A 53-year-old Elgin man was sentenced to four years probation, 180 days in jail and ordered to pay nearly $236,000 restitution after pleading guilty to filing a series of false "slip and fall" insurance claims.
Juventino Guzman, of the 500 block of Prospect Street, has five years to pay restitution in full or he could face prison time, according to the sentence handed down by Kane County Judge John Barsanti late Friday.
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Guzman was arrested over the summer on charges of aggravated insurance fraud of more than $100,000 and forgery, and pleaded guilty in November 2013.
According to prosecutors and police, Guzman filed three false insurance claims to three insurance companies between November 2011 and January 2013 that he slipped, fell and was injured in restrooms at: Popeyes Chicken, 1616 Big Timber Road, Elgin; Burger King, 7510 Kennedy Drive, Carpentersville; and Butera, 3 Clock Tower Plaza, Elgin.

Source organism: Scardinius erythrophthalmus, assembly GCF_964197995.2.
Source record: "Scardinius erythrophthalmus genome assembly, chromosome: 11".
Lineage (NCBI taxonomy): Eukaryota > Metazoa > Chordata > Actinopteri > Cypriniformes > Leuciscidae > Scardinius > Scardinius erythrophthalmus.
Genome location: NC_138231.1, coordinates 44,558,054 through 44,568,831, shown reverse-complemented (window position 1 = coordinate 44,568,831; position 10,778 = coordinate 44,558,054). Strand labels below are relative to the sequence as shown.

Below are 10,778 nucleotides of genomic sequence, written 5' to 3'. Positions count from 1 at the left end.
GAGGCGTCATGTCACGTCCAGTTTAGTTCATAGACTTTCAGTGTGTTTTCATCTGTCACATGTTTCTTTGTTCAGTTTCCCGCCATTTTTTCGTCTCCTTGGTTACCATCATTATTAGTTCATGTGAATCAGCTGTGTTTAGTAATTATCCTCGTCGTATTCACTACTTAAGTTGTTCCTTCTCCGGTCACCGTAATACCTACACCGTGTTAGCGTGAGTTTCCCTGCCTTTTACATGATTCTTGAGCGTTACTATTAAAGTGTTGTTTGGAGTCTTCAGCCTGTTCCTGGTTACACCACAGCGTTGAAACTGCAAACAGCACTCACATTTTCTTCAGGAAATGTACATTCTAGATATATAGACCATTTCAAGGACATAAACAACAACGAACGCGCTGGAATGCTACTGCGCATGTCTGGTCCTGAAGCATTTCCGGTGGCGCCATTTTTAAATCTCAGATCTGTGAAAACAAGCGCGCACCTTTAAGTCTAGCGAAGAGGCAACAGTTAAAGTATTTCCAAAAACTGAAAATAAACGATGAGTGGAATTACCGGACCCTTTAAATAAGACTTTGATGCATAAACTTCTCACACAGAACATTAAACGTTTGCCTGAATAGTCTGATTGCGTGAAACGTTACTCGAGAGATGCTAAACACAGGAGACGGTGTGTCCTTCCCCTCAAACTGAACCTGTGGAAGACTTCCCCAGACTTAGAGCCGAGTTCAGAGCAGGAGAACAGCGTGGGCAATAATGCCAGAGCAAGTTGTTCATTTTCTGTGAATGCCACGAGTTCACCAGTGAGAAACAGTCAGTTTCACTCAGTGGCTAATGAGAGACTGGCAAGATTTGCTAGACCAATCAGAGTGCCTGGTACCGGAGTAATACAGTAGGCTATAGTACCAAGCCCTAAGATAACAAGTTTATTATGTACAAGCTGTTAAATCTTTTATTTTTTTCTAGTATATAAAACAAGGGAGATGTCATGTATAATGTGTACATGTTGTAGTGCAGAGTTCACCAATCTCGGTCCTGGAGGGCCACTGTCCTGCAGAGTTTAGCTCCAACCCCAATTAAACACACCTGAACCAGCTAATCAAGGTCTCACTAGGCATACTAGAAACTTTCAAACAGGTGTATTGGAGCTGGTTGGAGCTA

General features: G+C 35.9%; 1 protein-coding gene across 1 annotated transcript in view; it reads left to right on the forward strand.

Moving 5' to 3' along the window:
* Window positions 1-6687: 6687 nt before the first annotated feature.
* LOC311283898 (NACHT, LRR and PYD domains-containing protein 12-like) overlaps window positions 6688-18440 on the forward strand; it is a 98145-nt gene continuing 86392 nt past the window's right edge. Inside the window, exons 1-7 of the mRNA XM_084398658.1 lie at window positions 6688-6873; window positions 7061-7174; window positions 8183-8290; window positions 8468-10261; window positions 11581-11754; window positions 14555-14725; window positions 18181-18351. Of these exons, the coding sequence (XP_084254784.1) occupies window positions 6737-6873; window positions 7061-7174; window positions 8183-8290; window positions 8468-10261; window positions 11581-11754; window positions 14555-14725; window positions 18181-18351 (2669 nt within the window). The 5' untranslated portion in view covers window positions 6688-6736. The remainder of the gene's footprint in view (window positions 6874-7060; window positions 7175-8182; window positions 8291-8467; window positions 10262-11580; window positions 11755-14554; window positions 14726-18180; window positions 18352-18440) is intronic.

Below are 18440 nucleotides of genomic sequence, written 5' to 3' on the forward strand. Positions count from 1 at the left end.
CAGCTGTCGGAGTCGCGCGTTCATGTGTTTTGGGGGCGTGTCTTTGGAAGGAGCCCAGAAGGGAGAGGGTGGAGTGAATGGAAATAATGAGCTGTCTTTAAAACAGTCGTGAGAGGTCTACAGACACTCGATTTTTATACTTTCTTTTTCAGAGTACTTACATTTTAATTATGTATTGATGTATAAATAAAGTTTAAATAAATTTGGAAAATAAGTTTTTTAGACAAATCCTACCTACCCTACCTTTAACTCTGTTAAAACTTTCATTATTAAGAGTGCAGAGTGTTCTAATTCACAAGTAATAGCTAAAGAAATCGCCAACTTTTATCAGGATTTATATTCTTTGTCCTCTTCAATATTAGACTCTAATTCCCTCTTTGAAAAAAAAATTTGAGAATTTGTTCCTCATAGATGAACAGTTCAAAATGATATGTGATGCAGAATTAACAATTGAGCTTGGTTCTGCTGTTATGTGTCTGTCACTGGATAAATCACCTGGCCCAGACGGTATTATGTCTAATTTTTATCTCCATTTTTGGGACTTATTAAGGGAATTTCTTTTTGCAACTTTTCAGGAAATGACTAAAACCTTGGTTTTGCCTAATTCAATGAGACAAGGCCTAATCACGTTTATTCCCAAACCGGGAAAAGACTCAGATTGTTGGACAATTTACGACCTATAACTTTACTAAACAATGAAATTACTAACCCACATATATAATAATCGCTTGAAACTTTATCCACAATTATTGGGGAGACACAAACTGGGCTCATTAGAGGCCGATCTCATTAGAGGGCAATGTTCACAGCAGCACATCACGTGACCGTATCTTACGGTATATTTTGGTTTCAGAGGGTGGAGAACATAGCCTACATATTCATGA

In April 2009, Guzman also submitted a claim to another insurance company and eventually was awarded $219,000.
An investigator from the National Insurance Crime Bureau called Elgin police over the summer after receiving a $180,000 demand for damages, sparking an investigation that led to Guzman's arrest and a confession, according to a police report.
Guzman faced up to 15 years in prison on the most severe charge of insurance fraud. If he violates probation, he also could be sent to prison.
Guzman's defense attorney, Gary Topol, who did not return a phone message Monday, has filed a motion asking Barsanti to reconsider the sentence and restitution order, records show.
The matter is due before Barsanti Feb. 21, the same day Guzman is set to begin serving his jail sentence.
He can have his 180-day sentence cut in half for good behavior in jail, and he gets credit for one day spent in jail after his arrest.
"Insurance fraud is a major crime that imposes significant financial costs on consumers, businesses, governments and our community as a whole," Kane County State's Attorney Joe McMahon said. "Mr. Guzman's fraud contributes to higher insurance premiums for all of us."